Several dozen retired security service employees broke Wednesday into the Prime Minister's Office in Jerusalem to protest against a government resolution that would discriminate between the salaries of the police and Israel Prison Service's (IPS) pensioners, and those of the IDF's career soldiers.
A riot soon developed, and a curfew was declared. Ministers were asked to keep away from the entrance, and enter the building through the Interior Ministry office.
At 2:30 PM, a cabinet meeting was scheduled to take place in the Prime Minister's Office.
All the guards in the office left their posts and started chasing down the demonstrators. All employees were asked to lock cabinets containing classified documents. Police retirees even broke into the inner courtyard of the Prime Minister's Office.
The office’s employees who were inside at the time lashed out at the police for not sending reinforcements.
"This is a major security failure. They have been here for some 45 minutes, and the police are not sending additional forces to disperse the protesters. The security guards instructed the employees through the megaphone to lock themselves in the rooms and keep classified documents safe. The prime minister and the public security minister are stranded inside the office and cannot leave. It’s a disgrace," lamented one of the workers.
The Border Police were called to the scene, which prompted the demonstrators to shout: “Kahlon, go home!”
Arden: 'A grave mistake'
Minister of Public Security, Gilad Erdan addressed the issue at the cabinet meeting.
"On the one hand, I condemn all violence …There is no room for forced entry into the Prime Minister's Office. This is a serious act of violence. On the other hand, the government meeting today deals with a painful issue that concerns pensioners, police officers and prison guards—they have been subjected to a very severe injustice," Arden stated.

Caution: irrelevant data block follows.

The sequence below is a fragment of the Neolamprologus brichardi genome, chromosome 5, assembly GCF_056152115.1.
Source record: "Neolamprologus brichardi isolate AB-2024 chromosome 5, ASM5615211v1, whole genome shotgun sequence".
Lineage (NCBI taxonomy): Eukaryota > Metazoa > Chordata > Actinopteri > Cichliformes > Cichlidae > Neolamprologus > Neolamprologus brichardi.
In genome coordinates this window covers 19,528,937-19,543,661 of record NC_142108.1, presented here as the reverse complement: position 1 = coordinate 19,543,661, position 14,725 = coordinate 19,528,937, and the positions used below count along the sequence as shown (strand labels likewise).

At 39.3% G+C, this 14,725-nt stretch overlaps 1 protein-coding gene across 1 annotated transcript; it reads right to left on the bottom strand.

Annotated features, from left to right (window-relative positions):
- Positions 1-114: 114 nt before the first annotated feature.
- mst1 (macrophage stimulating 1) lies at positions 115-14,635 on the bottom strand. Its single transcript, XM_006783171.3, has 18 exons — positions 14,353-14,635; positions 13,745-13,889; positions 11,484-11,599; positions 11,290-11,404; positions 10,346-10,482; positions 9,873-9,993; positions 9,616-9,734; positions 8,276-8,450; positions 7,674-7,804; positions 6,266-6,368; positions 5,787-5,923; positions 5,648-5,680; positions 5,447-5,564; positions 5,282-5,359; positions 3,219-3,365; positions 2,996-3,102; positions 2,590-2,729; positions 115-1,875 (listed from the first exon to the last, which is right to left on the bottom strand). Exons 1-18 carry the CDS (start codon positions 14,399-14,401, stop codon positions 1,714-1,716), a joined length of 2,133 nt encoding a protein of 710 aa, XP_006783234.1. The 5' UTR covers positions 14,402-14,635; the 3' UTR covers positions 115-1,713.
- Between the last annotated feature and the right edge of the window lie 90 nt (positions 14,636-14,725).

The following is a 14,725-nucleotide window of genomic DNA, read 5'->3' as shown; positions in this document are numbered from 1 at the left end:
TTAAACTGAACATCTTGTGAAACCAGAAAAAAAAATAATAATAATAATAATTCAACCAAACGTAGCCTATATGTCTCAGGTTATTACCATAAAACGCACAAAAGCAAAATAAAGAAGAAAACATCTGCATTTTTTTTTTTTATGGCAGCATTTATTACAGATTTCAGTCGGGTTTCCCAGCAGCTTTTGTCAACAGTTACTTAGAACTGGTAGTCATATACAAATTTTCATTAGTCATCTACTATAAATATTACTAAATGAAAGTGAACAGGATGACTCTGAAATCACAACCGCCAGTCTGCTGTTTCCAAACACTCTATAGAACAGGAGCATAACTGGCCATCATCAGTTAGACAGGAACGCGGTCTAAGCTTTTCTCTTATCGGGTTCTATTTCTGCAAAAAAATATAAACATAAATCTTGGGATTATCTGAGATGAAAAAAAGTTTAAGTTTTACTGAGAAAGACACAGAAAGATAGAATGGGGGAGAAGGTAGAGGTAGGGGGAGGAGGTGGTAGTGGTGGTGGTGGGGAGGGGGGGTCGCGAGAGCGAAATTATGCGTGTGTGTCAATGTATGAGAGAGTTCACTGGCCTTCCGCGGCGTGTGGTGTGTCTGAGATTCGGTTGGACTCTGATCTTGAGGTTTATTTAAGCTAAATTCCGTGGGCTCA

"They are entitled to a wage increases according to the Labor Court ruling. The Ministry of Finance is turning this into a political decision, to discriminate against people who risk their lives to defend civilians is something that should never be done. I hope the government will approve the wage increase," he added.
Police retirees and the IPS decided to protest against the Finance Ministry's intention to submit a proposal during a government meeting that would exclude police officers, prison guards, and pensioners from additional payments and would perpetuate a situation where police officers are discriminated against.
The payments in question have been transferred to career soldiers and IDF reservists for the past 12 years, yet police retirees and retired prison guards have been excluded from receiving those payments.
The proposal was supposed to be addressed at the cabinet meeting on Wednesday.
The protestors demand to equate the salaries of policemen and prison guards serving in the army, including pensioners, to the salaries of the IDF's career soldiers.